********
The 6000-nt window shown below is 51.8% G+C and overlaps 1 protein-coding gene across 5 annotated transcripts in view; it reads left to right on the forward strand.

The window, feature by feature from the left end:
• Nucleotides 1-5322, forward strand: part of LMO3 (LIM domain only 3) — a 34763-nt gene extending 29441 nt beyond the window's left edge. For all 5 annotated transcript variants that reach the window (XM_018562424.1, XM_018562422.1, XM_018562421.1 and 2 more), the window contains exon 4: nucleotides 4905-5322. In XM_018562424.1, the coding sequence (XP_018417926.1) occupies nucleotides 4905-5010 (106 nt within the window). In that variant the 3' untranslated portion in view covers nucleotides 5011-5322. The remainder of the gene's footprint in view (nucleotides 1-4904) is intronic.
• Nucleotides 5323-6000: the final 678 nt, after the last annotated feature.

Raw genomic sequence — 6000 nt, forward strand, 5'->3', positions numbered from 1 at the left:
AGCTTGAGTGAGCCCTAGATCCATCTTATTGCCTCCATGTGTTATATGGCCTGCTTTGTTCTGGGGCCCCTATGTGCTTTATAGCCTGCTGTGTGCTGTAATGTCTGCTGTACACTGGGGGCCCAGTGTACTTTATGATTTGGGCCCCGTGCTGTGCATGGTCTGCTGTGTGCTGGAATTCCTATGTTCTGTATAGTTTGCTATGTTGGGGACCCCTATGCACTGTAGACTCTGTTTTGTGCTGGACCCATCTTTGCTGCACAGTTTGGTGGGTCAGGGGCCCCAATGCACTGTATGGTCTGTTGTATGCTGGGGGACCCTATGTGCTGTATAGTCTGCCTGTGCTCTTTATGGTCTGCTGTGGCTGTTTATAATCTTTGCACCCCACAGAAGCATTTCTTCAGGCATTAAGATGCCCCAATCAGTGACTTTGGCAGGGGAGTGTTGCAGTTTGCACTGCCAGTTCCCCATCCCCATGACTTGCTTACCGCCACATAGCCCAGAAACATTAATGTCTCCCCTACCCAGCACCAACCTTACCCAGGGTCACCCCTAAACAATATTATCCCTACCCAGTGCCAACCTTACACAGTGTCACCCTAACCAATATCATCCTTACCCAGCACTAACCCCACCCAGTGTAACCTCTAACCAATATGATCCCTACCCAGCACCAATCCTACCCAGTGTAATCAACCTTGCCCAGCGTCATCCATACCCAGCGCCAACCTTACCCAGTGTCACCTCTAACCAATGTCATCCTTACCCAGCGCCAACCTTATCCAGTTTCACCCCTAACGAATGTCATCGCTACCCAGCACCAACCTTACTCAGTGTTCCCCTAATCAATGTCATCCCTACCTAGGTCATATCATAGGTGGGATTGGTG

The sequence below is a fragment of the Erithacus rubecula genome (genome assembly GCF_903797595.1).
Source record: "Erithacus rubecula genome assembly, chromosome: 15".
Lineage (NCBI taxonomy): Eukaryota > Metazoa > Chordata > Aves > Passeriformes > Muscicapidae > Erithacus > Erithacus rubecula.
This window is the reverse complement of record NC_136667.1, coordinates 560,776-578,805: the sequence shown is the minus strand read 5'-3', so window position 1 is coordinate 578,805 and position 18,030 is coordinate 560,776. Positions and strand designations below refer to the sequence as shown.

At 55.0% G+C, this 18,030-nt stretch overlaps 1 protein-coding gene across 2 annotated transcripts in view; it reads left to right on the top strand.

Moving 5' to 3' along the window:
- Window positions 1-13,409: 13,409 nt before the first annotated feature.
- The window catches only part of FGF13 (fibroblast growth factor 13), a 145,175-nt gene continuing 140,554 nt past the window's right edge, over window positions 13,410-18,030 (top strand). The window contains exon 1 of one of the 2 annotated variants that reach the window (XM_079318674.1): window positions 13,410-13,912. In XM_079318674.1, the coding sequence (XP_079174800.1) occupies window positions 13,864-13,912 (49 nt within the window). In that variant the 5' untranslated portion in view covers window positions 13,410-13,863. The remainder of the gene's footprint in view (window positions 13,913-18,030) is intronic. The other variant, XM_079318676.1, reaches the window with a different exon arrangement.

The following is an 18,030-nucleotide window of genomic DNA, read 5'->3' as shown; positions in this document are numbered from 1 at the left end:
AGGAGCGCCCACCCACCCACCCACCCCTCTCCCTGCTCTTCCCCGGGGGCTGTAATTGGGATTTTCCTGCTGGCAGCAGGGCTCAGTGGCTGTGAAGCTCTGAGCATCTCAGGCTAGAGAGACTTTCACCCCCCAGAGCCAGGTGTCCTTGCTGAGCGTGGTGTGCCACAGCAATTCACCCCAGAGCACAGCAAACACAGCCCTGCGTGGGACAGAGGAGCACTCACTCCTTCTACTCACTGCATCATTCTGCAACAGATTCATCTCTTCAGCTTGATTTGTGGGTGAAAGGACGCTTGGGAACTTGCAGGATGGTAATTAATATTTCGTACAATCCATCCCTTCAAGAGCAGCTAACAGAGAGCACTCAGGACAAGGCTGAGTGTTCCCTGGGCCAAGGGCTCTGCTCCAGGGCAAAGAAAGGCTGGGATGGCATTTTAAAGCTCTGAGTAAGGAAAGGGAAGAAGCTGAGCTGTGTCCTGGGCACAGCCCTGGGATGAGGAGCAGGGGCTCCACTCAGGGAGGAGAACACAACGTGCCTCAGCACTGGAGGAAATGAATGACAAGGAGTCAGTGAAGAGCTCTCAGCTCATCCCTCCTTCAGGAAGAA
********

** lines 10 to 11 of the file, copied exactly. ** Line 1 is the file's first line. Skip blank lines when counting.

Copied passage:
This window is the reverse complement of record NC_136667.1, coordinates 560,776-578,805: the sequence shown is the minus strand read 5'-3', so window position 1 is coordinate 578,805 and position 18,030 is coordinate 560,776. Positions and strand designations below refer to the sequence as shown.

At 55.0% G+C, this 18,030-nt stretch overlaps 1 protein-coding gene across 2 annotated transcripts in view; it reads left to right on the top strand.